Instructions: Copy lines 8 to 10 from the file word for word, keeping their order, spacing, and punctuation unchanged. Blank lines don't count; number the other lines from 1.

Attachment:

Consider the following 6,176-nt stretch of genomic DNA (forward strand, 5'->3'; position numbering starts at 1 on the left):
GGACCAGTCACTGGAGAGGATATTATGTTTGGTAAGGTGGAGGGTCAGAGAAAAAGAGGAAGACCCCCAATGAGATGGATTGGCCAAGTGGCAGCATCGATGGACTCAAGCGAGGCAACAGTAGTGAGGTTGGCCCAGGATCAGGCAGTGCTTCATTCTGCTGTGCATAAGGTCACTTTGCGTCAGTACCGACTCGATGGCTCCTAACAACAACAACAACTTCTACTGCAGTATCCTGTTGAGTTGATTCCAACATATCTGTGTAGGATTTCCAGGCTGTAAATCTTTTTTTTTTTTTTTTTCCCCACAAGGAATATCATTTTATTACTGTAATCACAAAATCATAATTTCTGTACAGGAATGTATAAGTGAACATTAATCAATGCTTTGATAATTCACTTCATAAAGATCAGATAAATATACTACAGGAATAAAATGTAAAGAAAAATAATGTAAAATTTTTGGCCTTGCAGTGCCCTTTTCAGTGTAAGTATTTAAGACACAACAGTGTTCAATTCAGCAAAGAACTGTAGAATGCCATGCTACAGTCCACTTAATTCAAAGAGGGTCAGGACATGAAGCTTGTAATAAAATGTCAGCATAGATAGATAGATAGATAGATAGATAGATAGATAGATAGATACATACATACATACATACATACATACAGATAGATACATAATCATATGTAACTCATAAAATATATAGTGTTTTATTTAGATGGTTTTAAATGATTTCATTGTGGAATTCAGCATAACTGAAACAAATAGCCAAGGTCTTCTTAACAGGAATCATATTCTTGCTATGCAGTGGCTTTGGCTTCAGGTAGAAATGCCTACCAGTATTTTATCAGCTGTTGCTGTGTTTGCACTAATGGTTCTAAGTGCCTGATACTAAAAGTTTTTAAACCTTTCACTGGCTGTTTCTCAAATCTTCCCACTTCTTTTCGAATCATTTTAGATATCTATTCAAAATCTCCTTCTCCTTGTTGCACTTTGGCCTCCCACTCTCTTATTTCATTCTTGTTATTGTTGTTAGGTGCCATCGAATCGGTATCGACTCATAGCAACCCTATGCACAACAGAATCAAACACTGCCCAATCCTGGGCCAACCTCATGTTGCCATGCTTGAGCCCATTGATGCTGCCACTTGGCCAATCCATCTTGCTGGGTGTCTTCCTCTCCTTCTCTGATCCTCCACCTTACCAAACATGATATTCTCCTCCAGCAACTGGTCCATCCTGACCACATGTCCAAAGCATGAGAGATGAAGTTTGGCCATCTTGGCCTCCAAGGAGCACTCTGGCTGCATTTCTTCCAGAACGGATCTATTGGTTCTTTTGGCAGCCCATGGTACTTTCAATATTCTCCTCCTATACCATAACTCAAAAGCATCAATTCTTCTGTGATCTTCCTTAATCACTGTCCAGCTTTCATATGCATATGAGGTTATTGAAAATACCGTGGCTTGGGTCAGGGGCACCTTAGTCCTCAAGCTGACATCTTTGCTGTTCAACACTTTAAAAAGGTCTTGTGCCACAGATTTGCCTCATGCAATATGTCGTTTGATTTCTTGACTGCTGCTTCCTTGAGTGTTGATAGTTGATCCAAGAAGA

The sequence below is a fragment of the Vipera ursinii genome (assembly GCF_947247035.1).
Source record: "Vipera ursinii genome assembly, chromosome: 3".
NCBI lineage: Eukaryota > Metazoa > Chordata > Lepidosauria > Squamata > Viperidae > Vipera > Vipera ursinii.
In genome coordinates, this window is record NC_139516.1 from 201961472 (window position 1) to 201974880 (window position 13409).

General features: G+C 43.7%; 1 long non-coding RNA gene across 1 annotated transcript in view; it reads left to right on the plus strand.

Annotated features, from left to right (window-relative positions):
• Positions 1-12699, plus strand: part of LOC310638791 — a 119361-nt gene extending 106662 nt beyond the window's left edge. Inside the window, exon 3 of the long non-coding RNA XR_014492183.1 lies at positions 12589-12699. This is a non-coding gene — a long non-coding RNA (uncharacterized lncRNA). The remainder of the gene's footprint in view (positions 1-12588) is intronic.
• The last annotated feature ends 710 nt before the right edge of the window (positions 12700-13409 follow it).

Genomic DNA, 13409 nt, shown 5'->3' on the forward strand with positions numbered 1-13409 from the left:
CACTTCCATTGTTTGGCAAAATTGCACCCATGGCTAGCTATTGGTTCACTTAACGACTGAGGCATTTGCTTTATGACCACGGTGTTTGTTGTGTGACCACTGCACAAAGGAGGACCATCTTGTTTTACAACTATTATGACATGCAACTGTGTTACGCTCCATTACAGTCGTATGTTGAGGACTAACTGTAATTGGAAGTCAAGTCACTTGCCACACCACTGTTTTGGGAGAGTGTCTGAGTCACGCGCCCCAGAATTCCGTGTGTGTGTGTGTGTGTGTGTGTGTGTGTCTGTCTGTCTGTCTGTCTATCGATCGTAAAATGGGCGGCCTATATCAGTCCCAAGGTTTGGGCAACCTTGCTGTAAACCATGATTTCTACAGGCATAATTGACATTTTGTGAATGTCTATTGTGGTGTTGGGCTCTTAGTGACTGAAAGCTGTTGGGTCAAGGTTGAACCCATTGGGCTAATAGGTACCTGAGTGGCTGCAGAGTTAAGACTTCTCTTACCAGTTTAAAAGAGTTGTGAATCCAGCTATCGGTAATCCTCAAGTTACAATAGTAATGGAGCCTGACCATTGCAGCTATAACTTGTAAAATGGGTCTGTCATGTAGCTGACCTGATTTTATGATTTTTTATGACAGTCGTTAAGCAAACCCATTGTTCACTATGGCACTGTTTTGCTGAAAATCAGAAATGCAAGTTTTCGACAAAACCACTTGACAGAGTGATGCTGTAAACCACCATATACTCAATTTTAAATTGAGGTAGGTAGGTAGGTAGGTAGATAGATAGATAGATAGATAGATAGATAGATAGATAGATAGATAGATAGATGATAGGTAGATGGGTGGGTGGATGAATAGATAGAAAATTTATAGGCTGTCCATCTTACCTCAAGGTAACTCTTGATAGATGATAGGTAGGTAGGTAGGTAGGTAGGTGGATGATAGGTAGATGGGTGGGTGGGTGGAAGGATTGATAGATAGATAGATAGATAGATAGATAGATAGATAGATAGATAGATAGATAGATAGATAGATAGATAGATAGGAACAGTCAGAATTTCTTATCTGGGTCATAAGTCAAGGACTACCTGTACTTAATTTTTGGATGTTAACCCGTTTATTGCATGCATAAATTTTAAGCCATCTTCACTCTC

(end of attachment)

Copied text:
Annotated features, from left to right (window-relative positions):
• Positions 1-12699, plus strand: part of LOC310638791 — a 119361-nt gene extending 106662 nt beyond the window's left edge. Inside the window, exon 3 of the long non-coding RNA XR_014492183.1 lies at positions 12589-12699. This is a non-coding gene — a long non-coding RNA (uncharacterized lncRNA). The remainder of the gene's footprint in view (positions 1-12588) is intronic.
• The last annotated feature ends 710 nt before the right edge of the window (positions 12700-13409 follow it).